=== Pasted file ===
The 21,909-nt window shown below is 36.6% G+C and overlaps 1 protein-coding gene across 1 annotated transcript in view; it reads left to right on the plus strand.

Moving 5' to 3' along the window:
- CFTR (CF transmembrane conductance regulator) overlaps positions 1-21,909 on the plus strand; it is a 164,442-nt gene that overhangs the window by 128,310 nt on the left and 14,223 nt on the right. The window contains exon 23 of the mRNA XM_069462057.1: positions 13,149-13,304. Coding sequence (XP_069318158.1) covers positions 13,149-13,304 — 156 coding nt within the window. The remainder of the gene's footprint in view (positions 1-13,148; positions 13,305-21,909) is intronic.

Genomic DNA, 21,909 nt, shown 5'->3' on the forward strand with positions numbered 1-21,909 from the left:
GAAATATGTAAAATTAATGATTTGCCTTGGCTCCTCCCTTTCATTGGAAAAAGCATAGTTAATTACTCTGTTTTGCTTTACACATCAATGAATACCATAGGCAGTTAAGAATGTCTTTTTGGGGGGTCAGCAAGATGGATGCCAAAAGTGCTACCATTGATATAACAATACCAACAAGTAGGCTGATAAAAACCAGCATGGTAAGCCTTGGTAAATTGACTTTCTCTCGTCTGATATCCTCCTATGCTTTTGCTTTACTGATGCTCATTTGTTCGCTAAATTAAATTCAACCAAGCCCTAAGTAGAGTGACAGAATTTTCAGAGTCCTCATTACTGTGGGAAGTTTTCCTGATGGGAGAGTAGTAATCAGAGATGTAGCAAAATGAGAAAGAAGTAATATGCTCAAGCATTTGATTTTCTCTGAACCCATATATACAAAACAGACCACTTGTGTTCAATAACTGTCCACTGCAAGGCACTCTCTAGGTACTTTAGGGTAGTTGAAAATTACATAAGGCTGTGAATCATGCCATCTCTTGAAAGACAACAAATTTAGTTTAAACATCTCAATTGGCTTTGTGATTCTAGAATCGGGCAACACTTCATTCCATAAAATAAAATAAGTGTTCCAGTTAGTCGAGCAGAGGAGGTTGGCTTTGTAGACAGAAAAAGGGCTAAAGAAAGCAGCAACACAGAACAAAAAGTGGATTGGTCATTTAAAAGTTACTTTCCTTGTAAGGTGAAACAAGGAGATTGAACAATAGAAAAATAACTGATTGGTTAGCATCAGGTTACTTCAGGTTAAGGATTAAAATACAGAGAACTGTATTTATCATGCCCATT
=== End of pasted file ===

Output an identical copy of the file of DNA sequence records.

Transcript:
The 21,909-nt window shown below is 36.6% G+C and overlaps 1 protein-coding gene across 1 annotated transcript in view; it reads left to right on the plus strand.

Moving 5' to 3' along the window:
- CFTR (CF transmembrane conductance regulator) overlaps positions 1-21,909 on the plus strand; it is a 164,442-nt gene that overhangs the window by 128,310 nt on the left and 14,223 nt on the right. The window contains exon 23 of the mRNA XM_069462057.1: positions 13,149-13,304. Coding sequence (XP_069318158.1) covers positions 13,149-13,304 — 156 coding nt within the window. The remainder of the gene's footprint in view (positions 1-13,148; positions 13,305-21,909) is intronic.

Genomic DNA, 21,909 nt, shown 5'->3' on the forward strand with positions numbered 1-21,909 from the left:
GAAATATGTAAAATTAATGATTTGCCTTGGCTCCTCCCTTTCATTGGAAAAAGCATAGTTAATTACTCTGTTTTGCTTTACACATCAATGAATACCATAGGCAGTTAAGAATGTCTTTTTGGGGGGTCAGCAAGATGGATGCCAAAAGTGCTACCATTGATATAACAATACCAACAAGTAGGCTGATAAAAACCAGCATGGTAAGCCTTGGTAAATTGACTTTCTCTCGTCTGATATCCTCCTATGCTTTTGCTTTACTGATGCTCATTTGTTCGCTAAATTAAATTCAACCAAGCCCTAAGTAGAGTGACAGAATTTTCAGAGTCCTCATTACTGTGGGAAGTTTTCCTGATGGGAGAGTAGTAATCAGAGATGTAGCAAAATGAGAAAGAAGTAATATGCTCAAGCATTTGATTTTCTCTGAACCCATATATACAAAACAGACCACTTGTGTTCAATAACTGTCCACTGCAAGGCACTCTCTAGGTACTTTAGGGTAGTTGAAAATTACATAAGGCTGTGAATCATGCCATCTCTTGAAAGACAACAAATTTAGTTTAAACATCTCAATTGGCTTTGTGATTCTAGAATCGGGCAACACTTCATTCCATAAAATAAAATAAGTGTTCCAGTTAGTCGAGCAGAGGAGGTTGGCTTTGTAGACAGAAAAAGGGCTAAAGAAAGCAGCAACACAGAACAAAAAGTGGATTGGTCATTTAAAAGTTACTTTCCTTGTAAGGTGAAACAAGGAGATTGAACAATAGAAAAATAACTGATTGGTTAGCATCAGGTTACTTCAGGTTAAGGATTAAAATACAGAGAACTGTATTTATCATGCCCATT